Protesters have vowed to oppose government measures
Peru's army has set up checkpoints and imposed curfews in the jungle state of Amazonas after clashes between police and indigenous protesters.
At least 22 police and nine protesters have died, officials say. Protesters say 30 indigenous Indians are dead.
The trouble began on Friday near Bagua with protesters angry at plans to drill for oil and gas on ancestral land.
They took 38 police officers hostage - at least nine were killed on Saturday as the army moved in to free them.
This is the worst violence in Peru since the end of the Shining Path insurgency in the 1990s and the biggest internal challenge faced by President Alan Garcia since he came to power in 2006, the BBC's Americas editor Emilio San Pedro says.
The curfew - from 1500 to 0600 (2000-1100 GMT) - took effect immediately, as the authorities announced they had made 72 arrests.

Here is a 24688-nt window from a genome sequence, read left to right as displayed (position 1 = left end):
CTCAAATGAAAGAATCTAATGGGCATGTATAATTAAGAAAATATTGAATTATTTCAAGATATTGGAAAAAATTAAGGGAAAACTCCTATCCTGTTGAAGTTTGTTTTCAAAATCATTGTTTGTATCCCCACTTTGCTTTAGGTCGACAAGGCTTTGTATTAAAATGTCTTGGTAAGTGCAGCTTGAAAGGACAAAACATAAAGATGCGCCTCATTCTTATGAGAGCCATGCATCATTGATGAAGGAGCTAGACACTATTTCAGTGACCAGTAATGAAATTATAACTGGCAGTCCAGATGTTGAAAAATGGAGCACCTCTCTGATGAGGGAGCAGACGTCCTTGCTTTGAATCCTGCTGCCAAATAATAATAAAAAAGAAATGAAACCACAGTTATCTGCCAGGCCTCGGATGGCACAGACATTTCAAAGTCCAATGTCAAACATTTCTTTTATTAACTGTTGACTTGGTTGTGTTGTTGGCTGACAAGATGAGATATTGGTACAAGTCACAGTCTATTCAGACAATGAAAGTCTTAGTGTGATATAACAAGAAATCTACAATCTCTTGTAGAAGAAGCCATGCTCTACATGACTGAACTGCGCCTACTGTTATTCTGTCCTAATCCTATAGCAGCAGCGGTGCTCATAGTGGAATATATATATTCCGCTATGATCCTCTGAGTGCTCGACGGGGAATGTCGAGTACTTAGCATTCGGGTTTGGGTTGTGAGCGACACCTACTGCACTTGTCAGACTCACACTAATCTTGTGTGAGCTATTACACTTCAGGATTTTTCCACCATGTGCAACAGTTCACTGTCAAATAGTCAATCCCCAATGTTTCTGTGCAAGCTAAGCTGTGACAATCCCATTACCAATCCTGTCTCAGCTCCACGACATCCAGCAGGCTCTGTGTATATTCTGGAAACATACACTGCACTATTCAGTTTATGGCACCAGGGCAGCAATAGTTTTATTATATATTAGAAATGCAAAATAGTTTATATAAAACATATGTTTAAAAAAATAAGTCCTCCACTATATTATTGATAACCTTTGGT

In a statement, President Garcia said Peru was suffering from "an aggression against democracy", and vowed to respond "with composure and firmness".
Due to the "irresponsible aggression" by the protesters, police officers "have been savagely and barbarically murdered", he said on Saturday.
The killers used "identical methods as those used by the Shining Path" guerrillas, said Garcia, who stated that "humble police that were surrendering unarmed" had their throats slit and were attacked with spears.
But protest leaders have vowed to keep on the pressure.
As the army moved in to secure the area, thousands of Indians with wooden spears said they would keep up blocking roads if government forces did not halt efforts to break up their demonstrations.
"We are fighting because we fear our land will be taken away," said Denis Tangoa, a protester at one blockade told Reuters news agency.
Fuel and transport blockades have disrupted Peru's Amazon region for almost two months.
The indigenous tribes want to force Congress to repeal new laws that encourage foreign mining in the rain forest.
"We are not going to give up until they reverse these laws that will damage us," Luis Huansi, a tribal leader told Reuters.
Critics says Mr Garcia made a huge error when he failed to take into account the native groups' opposition to exploitation of what they consider their ancestral territory, reports the BBC's Dan Collyns from the area.
All hopes for dialogue now seem a distant possibility, our correspondent says.